The Opportunities and Challenges of LTE Unlicensed in 5 GHz
David Witkowski, Executive Director, Wireless Communications Initiative
In 1998, the Federal Communications Commission established the Unlicensed National Information Infrastructure or U-NII 5 GHz bands. These are used primarily for Wi-Fi networks in homes, offices, hotels, airports, and other public spaces and also consumer devices. U-NII is also used by wireless Internet Service Providers, linking public safety radio sites, and for monitoring and critical infrastructure such as gas/oil pipelines.

MMD March 2014

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Band Reject Filter Series
Higher frequency band reject (notch) filters are designed to operate over the frequency range of .01 to 28 GHz. These filters are characterized by having the reverse properties of band pass filters and are offered in multiple topologies. Available in compact sizes.
RLC Electronics

SP6T RF Switch
JSW6-33DR+ is a medium power reflective SP6T RF switch, with reflective short on output ports in the off condition. Made using Silicon-on-Insulator process, it has very high IP3, a built-in CMOS driver and negative voltage generator.

Group Delay Equalized Bandpass Filter
Part number 2903 is a group delayed equalized elliptic type bandpass filter that has a typical 1 dB bandwidth of 94 MHz and a typical 60 dB bandwidth of 171 MHz. Insertion loss is <2 dB and group delay variation from 110 to 170 MHz is <3nsec.
KR Electronics

Absorptive Low Pass Filter
Model AF9350 is a UHF, low pass filter that covers the 10 to 500 MHz band and has an average power rating of 400W CW. It incurs a rejection of 45 dB minimum at the 750 to 3000 MHz band, and power rating of 25W CW from 501 to 5000 MHz.

LTE Band 14 Ceramic Duplexer
This high performance LTE ceramic duplexer was designed and built for use in public safety communication and commercial cellular applications. It operates in Band 14 and offers low insertion loss and high isolation to enable clear communications in the LTE network.
Networks International

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December 2012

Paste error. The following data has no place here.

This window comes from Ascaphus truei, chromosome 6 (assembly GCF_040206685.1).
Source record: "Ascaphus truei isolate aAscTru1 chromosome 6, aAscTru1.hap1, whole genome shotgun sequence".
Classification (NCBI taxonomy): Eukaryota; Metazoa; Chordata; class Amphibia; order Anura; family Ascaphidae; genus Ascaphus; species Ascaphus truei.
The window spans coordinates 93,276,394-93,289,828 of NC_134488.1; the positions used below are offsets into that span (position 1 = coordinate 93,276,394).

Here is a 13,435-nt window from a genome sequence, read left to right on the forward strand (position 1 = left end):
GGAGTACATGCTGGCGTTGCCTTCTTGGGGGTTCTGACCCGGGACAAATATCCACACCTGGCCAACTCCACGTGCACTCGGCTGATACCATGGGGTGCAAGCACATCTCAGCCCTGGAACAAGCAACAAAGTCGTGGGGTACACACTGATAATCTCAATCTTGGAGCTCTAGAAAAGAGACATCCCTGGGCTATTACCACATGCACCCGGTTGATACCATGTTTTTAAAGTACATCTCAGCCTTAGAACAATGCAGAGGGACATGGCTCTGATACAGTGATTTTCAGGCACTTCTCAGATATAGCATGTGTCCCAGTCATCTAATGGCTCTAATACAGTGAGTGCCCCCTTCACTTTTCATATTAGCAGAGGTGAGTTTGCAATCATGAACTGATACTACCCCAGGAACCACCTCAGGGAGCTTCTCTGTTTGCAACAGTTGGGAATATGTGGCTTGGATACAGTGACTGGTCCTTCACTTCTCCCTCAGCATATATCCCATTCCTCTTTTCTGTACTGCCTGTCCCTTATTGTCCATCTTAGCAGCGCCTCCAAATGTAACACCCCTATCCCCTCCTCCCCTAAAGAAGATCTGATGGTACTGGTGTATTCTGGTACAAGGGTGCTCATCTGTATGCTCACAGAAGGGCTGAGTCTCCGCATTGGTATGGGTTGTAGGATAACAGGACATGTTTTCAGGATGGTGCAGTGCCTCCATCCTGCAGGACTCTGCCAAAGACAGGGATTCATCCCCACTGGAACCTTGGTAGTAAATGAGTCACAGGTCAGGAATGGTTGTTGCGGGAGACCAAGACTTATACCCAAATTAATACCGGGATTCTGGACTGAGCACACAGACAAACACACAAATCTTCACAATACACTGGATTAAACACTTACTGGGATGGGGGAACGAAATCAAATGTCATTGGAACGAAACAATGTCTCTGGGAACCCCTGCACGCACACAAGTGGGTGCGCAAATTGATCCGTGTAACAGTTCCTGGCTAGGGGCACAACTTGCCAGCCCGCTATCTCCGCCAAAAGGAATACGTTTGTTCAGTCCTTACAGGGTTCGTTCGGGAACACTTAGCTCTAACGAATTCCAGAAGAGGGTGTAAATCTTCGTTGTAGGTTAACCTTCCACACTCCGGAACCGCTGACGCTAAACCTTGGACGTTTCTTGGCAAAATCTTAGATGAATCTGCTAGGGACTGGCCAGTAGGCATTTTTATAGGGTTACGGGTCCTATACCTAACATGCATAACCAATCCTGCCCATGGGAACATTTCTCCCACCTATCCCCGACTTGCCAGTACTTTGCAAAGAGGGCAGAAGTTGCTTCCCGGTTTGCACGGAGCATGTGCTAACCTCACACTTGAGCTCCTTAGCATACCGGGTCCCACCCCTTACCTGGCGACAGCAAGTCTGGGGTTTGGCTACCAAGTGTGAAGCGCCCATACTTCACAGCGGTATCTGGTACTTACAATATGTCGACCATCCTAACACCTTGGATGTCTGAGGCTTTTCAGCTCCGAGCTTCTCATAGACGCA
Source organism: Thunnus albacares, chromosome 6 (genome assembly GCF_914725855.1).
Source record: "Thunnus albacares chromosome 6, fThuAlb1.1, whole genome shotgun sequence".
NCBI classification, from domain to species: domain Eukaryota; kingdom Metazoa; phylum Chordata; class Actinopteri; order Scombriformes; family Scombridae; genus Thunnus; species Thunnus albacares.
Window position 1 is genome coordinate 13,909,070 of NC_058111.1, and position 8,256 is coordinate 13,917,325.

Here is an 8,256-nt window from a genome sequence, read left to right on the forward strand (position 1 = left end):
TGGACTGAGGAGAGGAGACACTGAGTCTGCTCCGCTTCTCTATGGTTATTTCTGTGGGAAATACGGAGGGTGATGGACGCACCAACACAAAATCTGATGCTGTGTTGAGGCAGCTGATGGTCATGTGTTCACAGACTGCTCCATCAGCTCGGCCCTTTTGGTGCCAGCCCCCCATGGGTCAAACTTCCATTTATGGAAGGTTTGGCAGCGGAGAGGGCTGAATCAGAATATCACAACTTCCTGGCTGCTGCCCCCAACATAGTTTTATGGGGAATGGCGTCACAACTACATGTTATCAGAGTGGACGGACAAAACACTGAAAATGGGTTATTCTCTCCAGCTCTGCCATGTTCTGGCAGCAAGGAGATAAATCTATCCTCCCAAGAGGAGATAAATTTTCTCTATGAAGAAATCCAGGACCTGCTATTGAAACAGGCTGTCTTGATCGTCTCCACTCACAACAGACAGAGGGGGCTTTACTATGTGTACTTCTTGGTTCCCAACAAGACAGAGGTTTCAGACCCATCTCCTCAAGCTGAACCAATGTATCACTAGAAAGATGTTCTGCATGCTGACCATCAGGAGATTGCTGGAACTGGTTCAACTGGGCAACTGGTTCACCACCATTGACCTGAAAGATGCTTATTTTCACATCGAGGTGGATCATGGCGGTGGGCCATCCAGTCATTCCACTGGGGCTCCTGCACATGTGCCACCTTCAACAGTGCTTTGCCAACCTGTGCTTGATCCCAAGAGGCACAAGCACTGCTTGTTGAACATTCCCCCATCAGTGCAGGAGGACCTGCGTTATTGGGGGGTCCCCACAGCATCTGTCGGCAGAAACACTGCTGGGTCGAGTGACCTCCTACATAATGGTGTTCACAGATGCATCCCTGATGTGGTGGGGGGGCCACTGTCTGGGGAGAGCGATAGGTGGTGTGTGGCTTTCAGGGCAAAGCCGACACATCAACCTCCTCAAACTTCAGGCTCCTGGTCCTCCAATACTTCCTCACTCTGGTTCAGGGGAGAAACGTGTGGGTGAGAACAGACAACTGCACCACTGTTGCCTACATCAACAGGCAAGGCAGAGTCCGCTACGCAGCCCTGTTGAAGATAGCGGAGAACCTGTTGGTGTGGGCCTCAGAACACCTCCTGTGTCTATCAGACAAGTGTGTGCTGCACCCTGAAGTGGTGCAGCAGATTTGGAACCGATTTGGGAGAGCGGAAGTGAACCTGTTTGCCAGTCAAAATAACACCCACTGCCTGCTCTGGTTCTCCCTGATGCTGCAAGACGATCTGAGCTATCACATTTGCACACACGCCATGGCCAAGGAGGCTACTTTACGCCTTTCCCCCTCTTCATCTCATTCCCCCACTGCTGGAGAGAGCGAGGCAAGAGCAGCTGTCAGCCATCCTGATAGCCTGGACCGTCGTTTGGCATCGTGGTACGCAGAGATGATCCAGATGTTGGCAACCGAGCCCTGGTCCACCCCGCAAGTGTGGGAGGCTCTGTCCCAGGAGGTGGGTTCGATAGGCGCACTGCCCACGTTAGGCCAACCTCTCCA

Tim Going
President, StratEdge Corporation

Q: For those of you serving the military market, what do you expect 2013 will bring in terms of opportunities in this sector?

A: We see the adoption, and therefore a lot of broadband use, of gallium nitride (GaN) technology, especially accelerating for radar and radio communication systems and satellite applications. Also, we see further expansion of phased array radar applications which will demand much higher density than previous packaging solutions both for airborne as well as ground and shipboard applications. This is true not just for the United States, but also for international military applications, including activities with NATO allies.

Q: If your company serves the commercial markets, are you encouraged by any particular emerging application or technology?

A: No, we see a flat commercial marketplace for 2013, although we do see a transition, again, from gallium arsenide (GaAs) to GaN for some of the commercial backhaul microwave radio applications and to high power GaN power amplifiers. We don’t consider this an expansion of the marketplace, but rather an evolution of the marketplace. We think that the telecommunications industry is going to be relatively flat in terms of its consumption and, as a result, the test and instrumentation market will also be relatively flat. In 2013 we expect a gradual increase in the automotive sector for microwave applications, primarily for collision avoidance radar sensors in higher end vehicles worldwide.

Q: Last year, we asked what impact the global economic crisis was having on the markets you serve and on how you run your business. What is your current perspective?

A: In 2012 we cut way back on our personnel, ran a very lean organization, and kept that through the first half of the year. We’ve just started to add back slightly, but the direction of the government and economy will determine how much this will continue. Right now we’re forecasting a flat 2013 with zero growth because of the downturn of the European market. The European economy, along with uncertainty in our political situation, military applications, and potential sequestration are causing serious cutbacks or delays in military programs, which will result in reduced or delayed sales. So we’re not optimistic about growth.

Q: What countries or regions do you believe will provide the greatest growth potential for the wireless industry in 2013?

A: We still see a huge build-out of 4th generation wireless infrastructure in the US, which will be a pretty big market for it, although we’re still not projecting huge telecom growth in 2013.

StratEdge is a pretty good indicator for the telecom industry because we sell packages used for testing high frequency ICs to manufacturers of test equipment used in telecom equipment. Our customers tell us that their businesses will be down until next year, so it looks like the telecom industry will be flat. ♦


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Uncertain Times for DefenseOpen’s Systems and Changes in DoD Procurement: This Time It’s Real
By Barry Manz

The U.S. Department of Defense has a well-earned reputation for inertia. Many proposals for change are made – but nothing happens. The COTS initiative, which promised cost savings through the use of off-the-shelf commercial parts, sounded terrific at the time. It heralded a major departure from standard DoD procurement that more or less guaranteed that every system would be different in part because it used parts that were developed from scratch, leading to “one-off” systems that were very expensive. Read More...

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